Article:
The bittersweet military. I joined May 26, 2009 with the intentions of getting my shit together. I was 20 years old, partying nearly every night, had no job, and no direction in life. I thought joining the Army would change all of that. Little did I know that 10 years later, I would finally realize what role my time in service truly played.
Basic training taught me discipline and respect. It also taught me integrity, loyalty, and honor. And boy, did I have honor. I was so proud of the fact that I, Carrie D, was a U.S. soldier. I proved that I was fucking worthy of something. Although I showed my potential, I couldn’t stop trying to prove myself. That lead to some of mistakes and disasters.
Not many females were in my MOS (job) in the military. I was a truck driver, who constantly tried to prove her worth to the males. I just had to show that I could hang- I could drink, drive, and shoot like the best of them. Carrie D was known to be a partier. I would stay up all night drinking and do PT in the morning. That is what I thought the definition of being a soldier was.
I wanted to be liked and fit in more than I cared about my self-esteem and self-respect. I allowed alcohol to call the shots and had many sexual encounters. You know it’s a sad reality for a female in the military when a higher ranking female tells a new female soldier you have two options of what you’re going to be: a bitch or a slut. I “chose” wrong.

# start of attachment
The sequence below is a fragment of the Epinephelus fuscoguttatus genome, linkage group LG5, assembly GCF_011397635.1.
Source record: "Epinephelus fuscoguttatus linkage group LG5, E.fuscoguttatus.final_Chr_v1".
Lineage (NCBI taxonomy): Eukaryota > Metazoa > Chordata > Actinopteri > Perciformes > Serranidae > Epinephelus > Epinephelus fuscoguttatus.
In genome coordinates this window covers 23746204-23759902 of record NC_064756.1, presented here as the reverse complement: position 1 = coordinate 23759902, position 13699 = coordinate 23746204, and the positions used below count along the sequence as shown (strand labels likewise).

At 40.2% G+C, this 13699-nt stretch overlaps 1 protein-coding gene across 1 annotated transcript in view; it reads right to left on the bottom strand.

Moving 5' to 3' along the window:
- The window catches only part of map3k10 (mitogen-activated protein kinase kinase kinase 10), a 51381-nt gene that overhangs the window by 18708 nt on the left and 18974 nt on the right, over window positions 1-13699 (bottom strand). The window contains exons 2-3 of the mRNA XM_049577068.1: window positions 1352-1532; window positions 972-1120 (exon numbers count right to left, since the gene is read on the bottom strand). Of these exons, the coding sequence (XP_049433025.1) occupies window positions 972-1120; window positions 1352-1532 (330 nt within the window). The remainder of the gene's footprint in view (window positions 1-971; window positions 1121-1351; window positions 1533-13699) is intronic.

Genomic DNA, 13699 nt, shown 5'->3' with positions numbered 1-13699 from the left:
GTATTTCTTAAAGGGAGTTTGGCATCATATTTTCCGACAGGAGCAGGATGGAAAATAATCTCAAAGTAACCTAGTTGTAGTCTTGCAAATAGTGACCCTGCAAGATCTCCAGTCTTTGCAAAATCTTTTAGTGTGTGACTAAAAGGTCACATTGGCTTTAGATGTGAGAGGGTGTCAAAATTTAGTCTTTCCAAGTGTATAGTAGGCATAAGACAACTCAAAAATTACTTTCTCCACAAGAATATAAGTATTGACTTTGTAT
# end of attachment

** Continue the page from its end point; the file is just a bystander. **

Despite all of this, I ended up getting sexually assaulted by my First Sergeant right before leaving on my first deployment, which fueled my alcoholism even more. Instead of dealing with that, I volunteered for another deployment 6 months after my return home.
I was a drunken slut who lost herself doing something that was supposed to make her a better person. Joining the military absolutely doesn’t play out the same way for everyone. This is my story.
By no means am I blaming the military for me being an alcoholic, either. I believe that I’ve always been one, however, my military experience brought out the worst of it.
I often wonder what life would have been like if I hadn’t joined, but then I wouldn’t have my husband or my daughter. Through all the bad, I still try to look at the good. It’s never always bad, and it’s okay to remember those times too.
I’ve never really been vocal about these times of my life. It’s hard for me to talk about as I’m sure it is for others who have gone through traumatizing situations. I hope my rawness will help someone else. You are NEVER alone.
Thank you for reading.